Canada by Richard Ford
|Canada by Richard Ford|
|Genre: Literary Fiction|
|Reviewer: Robin Leggett|
|Summary: Boundaries abound in this unsettling epic coming of age story of the fragility of events and the crossing of that line between normal and extraordinary from one of the truly great American writers working today.|
|Buy? Yes||Borrow? Yes|
|Pages: 432||Date: June 2012|
|External links: Author's website|
Richard Ford's Canada opens with one of the best opening lines that I've read in a long time:
First, I'll tell about the robbery our parents committed. Then about the murders, which happened later. The robbery is the most important part.
The story is narrated by the younger twin whose name we will discover but which Ford keeps back for 12 chapters, adding to the sense of unease that characterises this sweeping story set mostly in 1950s. The opening lines are wholly accurate in that they explain the structure of the book, but potentially misleading if this leads you to expect excitement and action. Ford's lyrical language is slow and he comes at things from an oblique angle. It's unsettling and thought provoking.
The first part of the book concerns the bank robbery and the clear themes are those of boundaries. In fact, boundaries abound. There's the line crossed by good people who do bad things, moral boundaries, physical boundaries and the boundaries of coming of age. The last of these is particularly subtle. The narrator's older twin, a girl named Berner, appears much older than her sibling who is more naiive. At the time of events, they are 15 and Berner shows more adult understanding than her more child-like brother. In part, this is a coming of age story of the narrator. Even their father's name 'Bev' seems to span boundaries. The story begins in Great Falls, Montana but their parents have to cross a state line to commit their robbery. But these are not hardened criminals. The robbery is a desperate measure that neither seem to understand the ramifications that may arise.
The second part of the book is the more difficult, with the narrator whisked away by a family friend to Canada before the authorities can find him. Once in Saskatchewan, he encounters a strange world of deserted towns and an enigmatic hotelier, Arthur Remlinger, who has a mysterious past that will once more disrupt the young boy's life. And of course the promised murders. Here, what concerns Ford is things that seem alike but are different, particularly in the Canadian life and the boy's US upbringing. In some ways it seems a shift change from the first part, towards a slower pace of story telling and if you were to not enjoy this book the chances are that it is the rambling pace and repetition of this element of the book. However, the rhythms of the language seem to evoke the vast areas of emptiness of the land. It would not be stretching things to liken Ford to Steinbeck's writing. It's about crossing lines that you cannot go back from.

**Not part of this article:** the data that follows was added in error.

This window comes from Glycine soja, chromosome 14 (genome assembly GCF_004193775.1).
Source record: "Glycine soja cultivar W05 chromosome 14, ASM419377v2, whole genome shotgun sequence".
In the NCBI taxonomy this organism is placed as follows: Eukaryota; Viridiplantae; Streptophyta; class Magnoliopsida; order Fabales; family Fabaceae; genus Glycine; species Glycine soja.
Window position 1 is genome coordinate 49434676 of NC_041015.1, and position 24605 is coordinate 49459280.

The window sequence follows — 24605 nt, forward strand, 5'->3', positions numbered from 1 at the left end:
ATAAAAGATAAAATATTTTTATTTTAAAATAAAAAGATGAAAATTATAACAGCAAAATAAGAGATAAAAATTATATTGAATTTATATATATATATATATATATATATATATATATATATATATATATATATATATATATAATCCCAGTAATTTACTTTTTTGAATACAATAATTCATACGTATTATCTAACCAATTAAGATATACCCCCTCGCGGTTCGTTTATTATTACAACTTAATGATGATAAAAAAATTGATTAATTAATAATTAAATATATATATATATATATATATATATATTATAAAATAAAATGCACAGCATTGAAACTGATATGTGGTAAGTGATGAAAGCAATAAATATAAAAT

The much shorter third part brings things up to the present day. In some ways the first of these two chapters is irritating in that it he rather blatantly explains the themes of the book which are all too evident to most readers which seemed a little on the patronizing side. In the second chapter we learn more about the older sister whose life has been almost more fascinating that the one that has been narrated. However, it rounds the book off nicely.
Ford is one of those rare writers who is able to capture the vastness of the North American landscape in his style and who can convey the fragility of life and apparently random events that change lives forever. I enjoyed the first part far more than the second part and it's frustratingly hard to get much of a glimpse of the characters in the book. The conceit of narrating things through the eyes of a young boy, who seems younger than his 15 years, and who doesn't always see things clearly means that questions remain unanswered. Twins is always a fascinating subject matter but beyond the issues of boundaries which indeed are crossed at one point, we don't get much of a sense of the twin relationship.
It may not be my favourite Ford novel, but he's always a powerful writer and this is an unsettling and beautifully drawn book that feels as vast and epic as the landscape in which events play out. You need a love of words to get the most out of this though as language wins the fight over plot development every time.
One final word of warning to UK readers who dislike Americanisms: this book if full of them, but from this most American of authors, what do you expect?
This book came to us courtesy of the Ilkley Literature Festival where the author is appearing on 13 October 2012.
If you still have room for more great American writers talking about crossing very different boundaries, then try In One Person by John Irving.
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